CAROLINE: I’m standing now in front of the Saudi mission to the UN. Earlier today, we were in front of the French and British Mission to the UN and before that, UAE Mission to the UN, visiting these different places, as well as the U.S. mission, because all these countries, including the U.S., is complicit in the war crimes and starvation of the Yemeni. Just a week ago I came back from a trip to Afghanistan, and I always find when I’m there with the people and see their suffering that my heart is wide open.

And so, when I learned about this fast and the actions this week in solidarity with the people of Yemen, and I learned that there was going to be a direct action yesterday and that some people would be risking arrest in front of the U.S. Mission to the UN, I decided that for me to be arrested and to have five hours in a jail cell here was small compared to the suffering of the Yemeni people.

SPEAKER: Well, because of my experience as a veteran, because of keeping track of things, that we’re doing things for the wrong reasons. We’re not protecting the world, we’re trying to make our empire stronger. Our main export is military equipment, guns and arms. So it became easy to be against the war and for peace and for cutting the military budget, having some money left for the people at home. Veterans have that natural … We were there, so we can speak. I remember when I was on the vigil line when the war started and so forth, and people would say get a job, and we were veterans.

KATHY KELLY: On Wednesday, January 2, which was day five of our fast, we went to the U.S. Mission to the UN. And really before we got there, there were many more police people than we would have expected, and the paddy wagons and the plastic cuffs. And so, we were sure that we would be arrested. It’s not considered orderly to hold up signs that denounce war in Yemen. And so, we were arrested on charges of disorderly conduct for standing silently and holding up signs. But we did make it impossible for people to enter or exit from the building. And our sense is that inside that building, there is planning and cooperation, a way of condoning, in a sense, the bombings that have shredded children apart, the destruction of fisheries, of food production, of transportation, of hospitals, of schools, of mosques.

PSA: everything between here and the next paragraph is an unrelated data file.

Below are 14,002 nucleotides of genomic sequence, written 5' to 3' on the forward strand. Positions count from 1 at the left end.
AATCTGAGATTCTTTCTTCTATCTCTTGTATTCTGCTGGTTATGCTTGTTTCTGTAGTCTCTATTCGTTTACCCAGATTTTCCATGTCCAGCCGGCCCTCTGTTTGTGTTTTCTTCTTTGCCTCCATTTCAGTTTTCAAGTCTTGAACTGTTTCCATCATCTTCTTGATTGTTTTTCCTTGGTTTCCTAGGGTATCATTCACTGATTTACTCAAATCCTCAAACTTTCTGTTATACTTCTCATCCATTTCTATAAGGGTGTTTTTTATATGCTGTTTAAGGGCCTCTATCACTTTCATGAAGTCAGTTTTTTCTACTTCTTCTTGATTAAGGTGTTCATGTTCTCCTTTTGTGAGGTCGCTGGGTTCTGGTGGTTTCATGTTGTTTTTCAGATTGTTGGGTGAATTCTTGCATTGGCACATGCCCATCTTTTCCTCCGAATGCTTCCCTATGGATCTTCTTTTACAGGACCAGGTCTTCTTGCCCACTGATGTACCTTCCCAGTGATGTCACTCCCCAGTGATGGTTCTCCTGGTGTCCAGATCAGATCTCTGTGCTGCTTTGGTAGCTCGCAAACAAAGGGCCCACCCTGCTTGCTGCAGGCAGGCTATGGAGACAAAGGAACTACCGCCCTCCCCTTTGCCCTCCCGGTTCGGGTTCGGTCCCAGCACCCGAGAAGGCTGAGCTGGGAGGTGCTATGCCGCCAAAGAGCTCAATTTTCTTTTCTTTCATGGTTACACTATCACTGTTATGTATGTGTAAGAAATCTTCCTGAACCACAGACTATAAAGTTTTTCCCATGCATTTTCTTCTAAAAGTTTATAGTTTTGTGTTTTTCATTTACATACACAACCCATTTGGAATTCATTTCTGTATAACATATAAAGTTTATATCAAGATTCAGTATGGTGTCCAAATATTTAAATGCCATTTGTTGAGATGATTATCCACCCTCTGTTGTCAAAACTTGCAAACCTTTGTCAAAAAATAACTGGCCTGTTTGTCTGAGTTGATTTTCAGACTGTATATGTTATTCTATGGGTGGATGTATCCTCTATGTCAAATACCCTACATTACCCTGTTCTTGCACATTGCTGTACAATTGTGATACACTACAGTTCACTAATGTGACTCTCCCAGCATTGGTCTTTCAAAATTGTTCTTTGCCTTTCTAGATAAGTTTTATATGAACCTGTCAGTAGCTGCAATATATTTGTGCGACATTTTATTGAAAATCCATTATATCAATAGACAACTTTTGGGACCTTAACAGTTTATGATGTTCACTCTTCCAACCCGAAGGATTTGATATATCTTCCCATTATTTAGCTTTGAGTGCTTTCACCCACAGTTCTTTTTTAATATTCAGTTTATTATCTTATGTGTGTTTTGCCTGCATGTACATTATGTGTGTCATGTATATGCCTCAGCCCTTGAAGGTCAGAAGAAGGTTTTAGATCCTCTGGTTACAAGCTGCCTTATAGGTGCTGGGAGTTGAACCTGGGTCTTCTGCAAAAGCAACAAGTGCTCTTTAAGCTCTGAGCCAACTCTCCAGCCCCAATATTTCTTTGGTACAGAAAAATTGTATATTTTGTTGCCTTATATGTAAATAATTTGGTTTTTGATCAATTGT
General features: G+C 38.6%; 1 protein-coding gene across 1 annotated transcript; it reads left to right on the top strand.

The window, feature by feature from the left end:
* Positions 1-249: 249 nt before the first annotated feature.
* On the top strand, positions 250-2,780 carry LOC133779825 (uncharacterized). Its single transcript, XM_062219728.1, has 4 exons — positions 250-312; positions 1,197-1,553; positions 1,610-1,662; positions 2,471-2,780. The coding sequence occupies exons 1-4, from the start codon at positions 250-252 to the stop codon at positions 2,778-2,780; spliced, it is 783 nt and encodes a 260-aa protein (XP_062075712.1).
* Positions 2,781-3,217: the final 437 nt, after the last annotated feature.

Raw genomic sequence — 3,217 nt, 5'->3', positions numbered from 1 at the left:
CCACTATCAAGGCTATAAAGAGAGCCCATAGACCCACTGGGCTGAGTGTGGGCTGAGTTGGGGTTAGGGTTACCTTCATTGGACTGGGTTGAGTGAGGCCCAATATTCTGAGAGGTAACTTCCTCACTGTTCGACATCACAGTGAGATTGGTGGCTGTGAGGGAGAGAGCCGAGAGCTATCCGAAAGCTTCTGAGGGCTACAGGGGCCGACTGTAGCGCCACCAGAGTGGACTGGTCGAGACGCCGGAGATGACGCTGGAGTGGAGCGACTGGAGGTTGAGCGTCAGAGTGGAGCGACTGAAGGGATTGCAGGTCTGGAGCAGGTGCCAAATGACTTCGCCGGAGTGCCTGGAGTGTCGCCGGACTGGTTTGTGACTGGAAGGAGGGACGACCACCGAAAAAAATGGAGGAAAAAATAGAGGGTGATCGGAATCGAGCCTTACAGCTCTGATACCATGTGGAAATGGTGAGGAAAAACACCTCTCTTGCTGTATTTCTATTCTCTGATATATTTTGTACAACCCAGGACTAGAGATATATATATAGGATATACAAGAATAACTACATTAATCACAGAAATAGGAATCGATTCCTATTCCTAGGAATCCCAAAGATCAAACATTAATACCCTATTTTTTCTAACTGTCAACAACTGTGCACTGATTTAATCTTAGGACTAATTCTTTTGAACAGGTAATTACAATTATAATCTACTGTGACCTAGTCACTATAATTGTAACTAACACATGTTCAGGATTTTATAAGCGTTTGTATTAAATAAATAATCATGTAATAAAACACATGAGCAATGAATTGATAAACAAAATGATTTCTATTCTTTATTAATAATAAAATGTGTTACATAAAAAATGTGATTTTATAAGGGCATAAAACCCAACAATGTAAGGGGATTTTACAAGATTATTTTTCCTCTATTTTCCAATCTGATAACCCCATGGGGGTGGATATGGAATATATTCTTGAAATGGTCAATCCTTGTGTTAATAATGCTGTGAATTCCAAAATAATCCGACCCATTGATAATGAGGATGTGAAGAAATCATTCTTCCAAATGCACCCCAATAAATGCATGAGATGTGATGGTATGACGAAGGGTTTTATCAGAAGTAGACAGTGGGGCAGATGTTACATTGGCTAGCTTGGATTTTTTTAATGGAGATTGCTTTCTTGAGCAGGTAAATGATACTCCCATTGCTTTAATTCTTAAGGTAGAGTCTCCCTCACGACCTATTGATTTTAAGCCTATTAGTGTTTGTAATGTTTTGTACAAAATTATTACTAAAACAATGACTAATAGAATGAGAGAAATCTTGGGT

I mean, there have been so many actions that we think could well be investigated as war crimes committed. So we do belong there, to say look, inside that building, very dangerous things are happening. Suppose there was trafficking of narcotics or human trafficking going on in there. You’d want it investigated. Well, this is actually one of the most gruesome and hideous tragedies of our time being perpetrated through the support, and often the participation, of the United States government.

BEN NORTON: For the Real News Network, I’m Ben Norton.

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Ben Norton is a producer and reporter for The Real News. His work focuses primarily on U.S. foreign policy, the Middle East, media criticism, and movements for economic and social justice. Ben Norton was previously a staff writer at Salon and AlterNet. You can find him on Twitter at @BenjaminNorton.